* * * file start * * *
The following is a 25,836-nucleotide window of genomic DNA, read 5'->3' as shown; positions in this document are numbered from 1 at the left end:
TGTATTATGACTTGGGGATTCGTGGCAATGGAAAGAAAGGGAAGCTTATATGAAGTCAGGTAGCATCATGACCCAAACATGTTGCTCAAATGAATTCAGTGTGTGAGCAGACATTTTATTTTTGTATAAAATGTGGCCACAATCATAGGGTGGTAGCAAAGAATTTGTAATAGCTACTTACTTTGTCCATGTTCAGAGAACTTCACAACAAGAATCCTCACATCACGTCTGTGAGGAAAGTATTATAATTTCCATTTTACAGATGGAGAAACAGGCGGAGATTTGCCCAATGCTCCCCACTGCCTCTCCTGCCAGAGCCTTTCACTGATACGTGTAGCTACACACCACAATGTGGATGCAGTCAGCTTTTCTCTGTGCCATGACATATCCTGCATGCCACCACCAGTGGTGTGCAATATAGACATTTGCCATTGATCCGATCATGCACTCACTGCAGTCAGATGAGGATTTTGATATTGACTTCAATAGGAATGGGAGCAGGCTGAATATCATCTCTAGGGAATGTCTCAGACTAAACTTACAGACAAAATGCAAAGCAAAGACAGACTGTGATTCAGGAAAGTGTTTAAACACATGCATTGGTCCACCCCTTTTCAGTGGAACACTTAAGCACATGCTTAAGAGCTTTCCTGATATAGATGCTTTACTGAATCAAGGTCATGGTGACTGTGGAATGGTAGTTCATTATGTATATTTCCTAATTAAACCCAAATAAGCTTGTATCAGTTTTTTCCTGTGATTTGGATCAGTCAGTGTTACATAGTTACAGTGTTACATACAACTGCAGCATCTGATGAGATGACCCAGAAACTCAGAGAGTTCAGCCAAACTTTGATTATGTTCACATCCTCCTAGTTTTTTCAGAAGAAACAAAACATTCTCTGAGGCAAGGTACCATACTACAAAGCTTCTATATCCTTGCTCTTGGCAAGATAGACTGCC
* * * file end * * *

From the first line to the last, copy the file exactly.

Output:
The following is a 25,836-nucleotide window of genomic DNA, read 5'->3' as shown; positions in this document are numbered from 1 at the left end:
TGTATTATGACTTGGGGATTCGTGGCAATGGAAAGAAAGGGAAGCTTATATGAAGTCAGGTAGCATCATGACCCAAACATGTTGCTCAAATGAATTCAGTGTGTGAGCAGACATTTTATTTTTGTATAAAATGTGGCCACAATCATAGGGTGGTAGCAAAGAATTTGTAATAGCTACTTACTTTGTCCATGTTCAGAGAACTTCACAACAAGAATCCTCACATCACGTCTGTGAGGAAAGTATTATAATTTCCATTTTACAGATGGAGAAACAGGCGGAGATTTGCCCAATGCTCCCCACTGCCTCTCCTGCCAGAGCCTTTCACTGATACGTGTAGCTACACACCACAATGTGGATGCAGTCAGCTTTTCTCTGTGCCATGACATATCCTGCATGCCACCACCAGTGGTGTGCAATATAGACATTTGCCATTGATCCGATCATGCACTCACTGCAGTCAGATGAGGATTTTGATATTGACTTCAATAGGAATGGGAGCAGGCTGAATATCATCTCTAGGGAATGTCTCAGACTAAACTTACAGACAAAATGCAAAGCAAAGACAGACTGTGATTCAGGAAAGTGTTTAAACACATGCATTGGTCCACCCCTTTTCAGTGGAACACTTAAGCACATGCTTAAGAGCTTTCCTGATATAGATGCTTTACTGAATCAAGGTCATGGTGACTGTGGAATGGTAGTTCATTATGTATATTTCCTAATTAAACCCAAATAAGCTTGTATCAGTTTTTTCCTGTGATTTGGATCAGTCAGTGTTACATAGTTACAGTGTTACATACAACTGCAGCATCTGATGAGATGACCCAGAAACTCAGAGAGTTCAGCCAAACTTTGATTATGTTCACATCCTCCTAGTTTTTTCAGAAGAAACAAAACATTCTCTGAGGCAAGGTACCATACTACAAAGCTTCTATATCCTTGCTCTTGGCAAGATAGACTGCC